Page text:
The leader of the largest Dallas Police Union Thursday disputed claims of corruption in the Amber Guyger investigation that Chief U. Renee Hall promised Wednesday to investigate.
Fired Dallas Police Officer Guyger was sentenced to 10 years in prison for murder Wednesday for the shooting of Botham Jean in his apartment last year.
Hall said evidence that surfaced during the trial will receive a Police Internal Affairs investigation.
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"I acknowledge that there are things we need to change. There are areas of concern that we need to address," Hall said.
Dallas Police Association President Mike Mata is the target of one accusation; that he helped Guyger get special treatment at the scene of Jean's shooting.
Mata said a patrol car camera was turned off with Guyger in the car, but only because she was taking a call from a lawyer.
"Any citizen has a right to attorney client privilege. We do not tape that. It's against the law to tape that. So that's why the camera was turned off," Mata said.
Another question centers on text messages to Guyger from Officer Martin Rivera, a member of Mata's union and Guyer's former police partner, who also had a personal relationship with Guyger.
Trial testimony revealed that Rivera deleted text messages he exchanged with Guyger.
Critics have charged it raises questions about Rivera's conduct with evidence in other cases.
Mata said the deleted text messages had nothing to do with the Guyger trial and should have no impact on other cases.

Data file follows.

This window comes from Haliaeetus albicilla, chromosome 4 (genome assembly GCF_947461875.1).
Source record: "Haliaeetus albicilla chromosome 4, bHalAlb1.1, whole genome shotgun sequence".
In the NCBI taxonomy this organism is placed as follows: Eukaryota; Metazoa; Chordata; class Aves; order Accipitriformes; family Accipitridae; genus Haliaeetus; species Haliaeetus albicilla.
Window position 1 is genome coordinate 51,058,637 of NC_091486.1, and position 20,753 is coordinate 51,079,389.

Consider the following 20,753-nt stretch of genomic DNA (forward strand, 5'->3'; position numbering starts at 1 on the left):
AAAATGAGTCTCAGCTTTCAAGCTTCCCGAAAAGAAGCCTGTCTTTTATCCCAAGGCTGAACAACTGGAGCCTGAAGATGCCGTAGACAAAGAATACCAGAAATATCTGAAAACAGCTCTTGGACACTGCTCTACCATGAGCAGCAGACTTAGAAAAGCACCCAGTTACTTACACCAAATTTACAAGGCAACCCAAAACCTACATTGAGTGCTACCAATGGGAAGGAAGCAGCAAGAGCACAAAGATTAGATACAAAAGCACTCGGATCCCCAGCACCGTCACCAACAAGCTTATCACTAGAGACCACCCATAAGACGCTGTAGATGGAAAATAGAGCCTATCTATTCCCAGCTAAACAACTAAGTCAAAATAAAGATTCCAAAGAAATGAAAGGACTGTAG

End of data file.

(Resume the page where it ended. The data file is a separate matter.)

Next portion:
Mata Thursday accused Dallas County prosecutors of fueling a false impression of corruption, which has in turn supported the corruption claims of activists and Jean's family.
"They wanted the narrative that it was flawed, that she got special treatment, that we withheld evidence because that fits a narrative that we're not holding officers accountable. And that's false," Mata said. "There is more oversight on officers than ever before."
Mata said he has received death threats and welcomes the chief's Internal Affairs Review.
"If they have evidence, hard factual evidence that somebody committed a crime, they have a duty to do something about it. But if they don't, they should clear their name. And I want my name cleared," Mata said.
Mata also praised Jean's brother's gesture to hug Guyger and offer forgiveness after Wednesday's sentencing. The union leader said it was a step toward healing.
An independent expert praised the chief's plan to examine the corruption claims.
University of Texas at Dallas Criminal Justice Expert Alex Piquero said citizens need to hear all the facts.
"There are two sides to every story and we can't rush to judgement until we get all of the facts from the Chief," Piquero said. "I think the way the Chief has handled this case is appropriate."
As an outside observer, Piquero gives Dallas credit for recently expanding Civilian Police Oversight. He said he has not seen convincing evidence of corruption in the Guyger case.
"As for major reforms, I don't know the Dallas Police Department needs major reforms. Do they need some reforms? Perhaps," Piquero said.
A spokesperson for the Dallas County District Attorney's office did not respond Thursday to a request for comment on Mata's accusation.